Node Tuts

Detach script window ⇗

You can navigate the video and the script by using the ← and → cursor keys.

Modules

Modules are the way in Node that you can package code for reusability.

Node provides several core modules that we have used previously. You can also use the module system for creating and using your own local modules, and you can also install and use third-party modules.

Using require()

The require command is the only mechanism provided of getting a reference to a module. A typilcal use of require is:

var http = require('http');

Here we can see several characteristics of require:

First, it's a synchronous call. Require can do some I/O — like accessing the file system. This is designed like this so that you don't have to use nested callbacks to load all your dependencies.

This means that require is designed to be used before Node starts the event loop and should not be used inside callbacks, with the risk of blocking the event loop.

This is wrong:

require('http').createServer(function(req, res) {
  require('fs').createReadStream('/path/to/my/file')
    .pipe(res);
});

This is correct:

var fs = require('fs');
require('http').createServer(function(req, res) {
  fs.createReadStream('/path/to/my/file')
    .pipe(res);
});

Second, require does not change any global namespace. Instead, it returns the module object which you can assign to a local variable.

Requiring a Core Module

We've seen some examples where we are requiring a Node Core module:

var http = require('http');
var fs = require('fs');

A Node Core module is identified by a string. There are several Node core modules like http, fs, net, tls, path, util and others.

Creating a Local Module

You can use the Node module system to create your own module. In Node, a module is one file.Let's create a module that encapsulates some characteristics of a Circle.

function Circle(x, y, r) {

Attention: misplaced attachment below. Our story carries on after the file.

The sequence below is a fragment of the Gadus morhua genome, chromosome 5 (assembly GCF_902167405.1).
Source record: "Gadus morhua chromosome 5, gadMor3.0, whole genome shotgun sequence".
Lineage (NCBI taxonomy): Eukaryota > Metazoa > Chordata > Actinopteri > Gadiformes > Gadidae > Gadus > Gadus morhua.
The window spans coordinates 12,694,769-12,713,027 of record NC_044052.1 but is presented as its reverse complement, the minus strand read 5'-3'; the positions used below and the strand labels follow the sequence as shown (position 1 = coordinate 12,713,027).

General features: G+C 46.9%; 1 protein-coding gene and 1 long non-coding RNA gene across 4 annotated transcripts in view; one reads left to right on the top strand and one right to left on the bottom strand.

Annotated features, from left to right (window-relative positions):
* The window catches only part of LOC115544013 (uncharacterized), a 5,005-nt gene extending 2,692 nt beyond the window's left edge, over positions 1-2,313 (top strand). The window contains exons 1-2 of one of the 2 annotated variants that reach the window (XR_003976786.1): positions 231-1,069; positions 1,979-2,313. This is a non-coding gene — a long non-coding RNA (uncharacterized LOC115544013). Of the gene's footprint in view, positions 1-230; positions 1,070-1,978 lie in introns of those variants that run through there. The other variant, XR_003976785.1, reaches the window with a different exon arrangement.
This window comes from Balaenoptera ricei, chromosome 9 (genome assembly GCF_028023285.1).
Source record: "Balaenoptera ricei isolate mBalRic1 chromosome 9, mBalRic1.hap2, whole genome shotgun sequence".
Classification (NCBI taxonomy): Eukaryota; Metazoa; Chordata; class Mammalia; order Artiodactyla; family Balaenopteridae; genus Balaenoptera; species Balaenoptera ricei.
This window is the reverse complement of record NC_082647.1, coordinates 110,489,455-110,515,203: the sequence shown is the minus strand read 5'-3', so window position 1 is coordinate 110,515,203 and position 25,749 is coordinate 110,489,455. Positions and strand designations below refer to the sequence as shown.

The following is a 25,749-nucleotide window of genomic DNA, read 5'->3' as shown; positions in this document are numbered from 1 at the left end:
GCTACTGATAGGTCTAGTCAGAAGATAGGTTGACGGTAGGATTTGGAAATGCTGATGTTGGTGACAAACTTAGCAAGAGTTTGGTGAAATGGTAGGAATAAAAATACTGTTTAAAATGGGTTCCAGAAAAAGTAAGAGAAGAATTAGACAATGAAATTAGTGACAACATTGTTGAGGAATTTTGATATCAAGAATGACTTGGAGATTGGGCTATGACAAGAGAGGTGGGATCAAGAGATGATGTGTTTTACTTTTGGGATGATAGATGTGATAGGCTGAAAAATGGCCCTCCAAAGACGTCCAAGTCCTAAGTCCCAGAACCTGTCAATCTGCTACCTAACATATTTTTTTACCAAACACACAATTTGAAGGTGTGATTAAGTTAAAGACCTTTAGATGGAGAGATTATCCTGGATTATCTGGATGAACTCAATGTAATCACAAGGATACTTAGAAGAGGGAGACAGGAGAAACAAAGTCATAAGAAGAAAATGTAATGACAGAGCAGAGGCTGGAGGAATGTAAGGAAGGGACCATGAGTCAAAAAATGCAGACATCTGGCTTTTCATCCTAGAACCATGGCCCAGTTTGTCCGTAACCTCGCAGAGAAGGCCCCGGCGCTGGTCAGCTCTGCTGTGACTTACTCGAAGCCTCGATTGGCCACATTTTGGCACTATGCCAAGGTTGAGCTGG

function area() {
    return Math.PI * Math.pow(r, 2);
  }

  function circumference() {
    return Math.PI * 2 * r;
  }

  function translate(dx, dy) {
    return Circle(x + dx, y + dy, r);
  }

  function scale(dr) {
    return Circle(x, y, r * dr);
  }

  return {
      x: x
    , y: y
    , r: r
    , area: area
    , circumference: circumference
    , translate: translate
    , scale: scale
  };
}

module.exports = Circle;

Save this file into a file named "circle.js".

You can see here that we created a constructor function named "Circle" that creates a circle object with some properties. Then we are assigning that function to the module.exports, which is a way to express what we want the users of the current module to see. Whatever we place on the module.exports is what the users of our module will get when requiring it.

Requiring a Local Module

We can now use the module we have just authored. For this we place ourselves in the same directory of our module and open the Node REPL:

$ node
> _

Then we require our module:

var Circle = require('./circle.js');

First, notice that, unlike a core module, a local module is defined by the path to that module. In this case we're using a relative path, but the require function also accepts an absolute path.

One thing that we can omit is the file termination, like this:

var Circle = require('./circle');

If we place our circle module inside a lib folder:

$ mkdir lib
$ mv circle.js lib

We can now require our circle module by doing:

var Circle = require('./lib/circle');

The path is always relative to the directory of the current module we are in.

Now we can use our module:

> var Circle = require('./lib/circle');
[Function: Circle]
> var c = Circle(1, 2, 3)
undefined
> c
{ x: 1,
  y: 2,
  r: 3,
  area: [Function: area],
  circumference: [Function: circumference],
  translate: [Function: translate],
  scale: [Function: scale] }
> c.area()
28.274333882308138
> c.circumference()
18.84955592153876
> c.translate(10, 10)
{ x: 11,
  y: 12,
  r: 3,
  area: [Function: area],
  circumference: [Function: circumference],
  translate: [Function: translate],
  scale: [Function: scale] }
> c2 = c.translate(10, 10)
{ x: 11,
  y: 12,
  r: 3,
  area: [Function: area],
  circumference: [Function: circumference],
  translate: [Function: translate],
  scale: [Function: scale] }
> c3 = c2.scale(2)
{ x: 11,
  y: 12,
  r: 6,
  area: [Function: area],
  circumference: [Function: circumference],
  translate: [Function: translate],
  scale: [Function: scale] }

Summary

We've here seen how you can use require to load core modules.

We've also seen how to create and use your own local module.

On the next episode we'll learn how you can install and use third-party modules.